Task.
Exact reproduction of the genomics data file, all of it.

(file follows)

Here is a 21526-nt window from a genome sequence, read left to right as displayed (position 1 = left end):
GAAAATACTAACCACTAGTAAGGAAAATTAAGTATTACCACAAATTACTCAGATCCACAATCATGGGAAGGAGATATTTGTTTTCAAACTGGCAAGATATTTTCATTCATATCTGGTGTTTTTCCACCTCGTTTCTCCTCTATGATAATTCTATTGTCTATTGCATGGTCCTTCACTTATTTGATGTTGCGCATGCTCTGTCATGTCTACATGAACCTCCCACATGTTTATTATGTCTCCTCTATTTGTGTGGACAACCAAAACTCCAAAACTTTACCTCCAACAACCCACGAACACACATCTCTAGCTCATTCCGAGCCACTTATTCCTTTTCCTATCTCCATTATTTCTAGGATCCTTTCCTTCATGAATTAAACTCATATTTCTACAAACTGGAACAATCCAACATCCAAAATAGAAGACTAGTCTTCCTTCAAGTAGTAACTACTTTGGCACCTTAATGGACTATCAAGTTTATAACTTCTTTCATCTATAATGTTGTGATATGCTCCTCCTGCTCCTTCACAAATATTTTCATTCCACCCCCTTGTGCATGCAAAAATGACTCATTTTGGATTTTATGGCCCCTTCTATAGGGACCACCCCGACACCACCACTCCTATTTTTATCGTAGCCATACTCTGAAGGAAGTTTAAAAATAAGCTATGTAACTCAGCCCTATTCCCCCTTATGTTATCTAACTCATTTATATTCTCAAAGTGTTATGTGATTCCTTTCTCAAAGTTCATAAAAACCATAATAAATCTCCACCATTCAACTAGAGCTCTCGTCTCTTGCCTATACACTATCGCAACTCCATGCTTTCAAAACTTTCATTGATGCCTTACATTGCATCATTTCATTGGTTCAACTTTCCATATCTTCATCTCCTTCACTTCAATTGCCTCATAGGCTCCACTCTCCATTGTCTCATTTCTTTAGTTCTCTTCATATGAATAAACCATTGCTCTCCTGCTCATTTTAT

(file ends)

Here is a 21526-nt window from a genome sequence, read left to right as displayed (position 1 = left end):
GAAAATACTAACCACTAGTAAGGAAAATTAAGTATTACCACAAATTACTCAGATCCACAATCATGGGAAGGAGATATTTGTTTTCAAACTGGCAAGATATTTTCATTCATATCTGGTGTTTTTCCACCTCGTTTCTCCTCTATGATAATTCTATTGTCTATTGCATGGTCCTTCACTTATTTGATGTTGCGCATGCTCTGTCATGTCTACATGAACCTCCCACATGTTTATTATGTCTCCTCTATTTGTGTGGACAACCAAAACTCCAAAACTTTACCTCCAACAACCCACGAACACACATCTCTAGCTCATTCCGAGCCACTTATTCCTTTTCCTATCTCCATTATTTCTAGGATCCTTTCCTTCATGAATTAAACTCATATTTCTACAAACTGGAACAATCCAACATCCAAAATAGAAGACTAGTCTTCCTTCAAGTAGTAACTACTTTGGCACCTTAATGGACTATCAAGTTTATAACTTCTTTCATCTATAATGTTGTGATATGCTCCTCCTGCTCCTTCACAAATATTTTCATTCCACCCCCTTGTGCATGCAAAAATGACTCATTTTGGATTTTATGGCCCCTTCTATAGGGACCACCCCGACACCACCACTCCTATTTTTATCGTAGCCATACTCTGAAGGAAGTTTAAAAATAAGCTATGTAACTCAGCCCTATTCCCCCTTATGTTATCTAACTCATTTATATTCTCAAAGTGTTATGTGATTCCTTTCTCAAAGTTCATAAAAACCATAATAAATCTCCACCATTCAACTAGAGCTCTCGTCTCTTGCCTATACACTATCGCAACTCCATGCTTTCAAAACTTTCATTGATGCCTTACATTGCATCATTTCATTGGTTCAACTTTCCATATCTTCATCTCCTTCACTTCAATTGCCTCATAGGCTCCACTCTCCATTGTCTCATTTCTTTAGTTCTCTTCATATGAATAAACCATTGCTCTCCTGCTCATTTTAT